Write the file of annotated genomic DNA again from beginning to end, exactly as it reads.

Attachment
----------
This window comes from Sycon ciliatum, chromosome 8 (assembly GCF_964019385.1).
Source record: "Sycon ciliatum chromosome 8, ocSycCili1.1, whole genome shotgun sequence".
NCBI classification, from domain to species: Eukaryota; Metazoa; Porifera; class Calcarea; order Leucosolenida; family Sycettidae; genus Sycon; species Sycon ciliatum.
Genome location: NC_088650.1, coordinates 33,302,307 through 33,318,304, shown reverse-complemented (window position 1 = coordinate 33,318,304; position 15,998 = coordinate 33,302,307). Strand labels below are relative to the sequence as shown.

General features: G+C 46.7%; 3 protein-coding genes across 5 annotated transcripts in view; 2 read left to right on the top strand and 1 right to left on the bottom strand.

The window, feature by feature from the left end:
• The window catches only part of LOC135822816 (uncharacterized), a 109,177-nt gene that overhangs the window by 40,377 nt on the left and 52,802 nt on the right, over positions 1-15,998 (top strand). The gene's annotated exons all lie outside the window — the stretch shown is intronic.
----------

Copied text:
This window comes from Sycon ciliatum, chromosome 8 (assembly GCF_964019385.1).
Source record: "Sycon ciliatum chromosome 8, ocSycCili1.1, whole genome shotgun sequence".
NCBI classification, from domain to species: Eukaryota; Metazoa; Porifera; class Calcarea; order Leucosolenida; family Sycettidae; genus Sycon; species Sycon ciliatum.
Genome location: NC_088650.1, coordinates 33,302,307 through 33,318,304, shown reverse-complemented (window position 1 = coordinate 33,318,304; position 15,998 = coordinate 33,302,307). Strand labels below are relative to the sequence as shown.

General features: G+C 46.7%; 3 protein-coding genes across 5 annotated transcripts in view; 2 read left to right on the top strand and 1 right to left on the bottom strand.

The window, feature by feature from the left end:
• The window catches only part of LOC135822816 (uncharacterized), a 109,177-nt gene that overhangs the window by 40,377 nt on the left and 52,802 nt on the right, over positions 1-15,998 (top strand). The gene's annotated exons all lie outside the window — the stretch shown is intronic.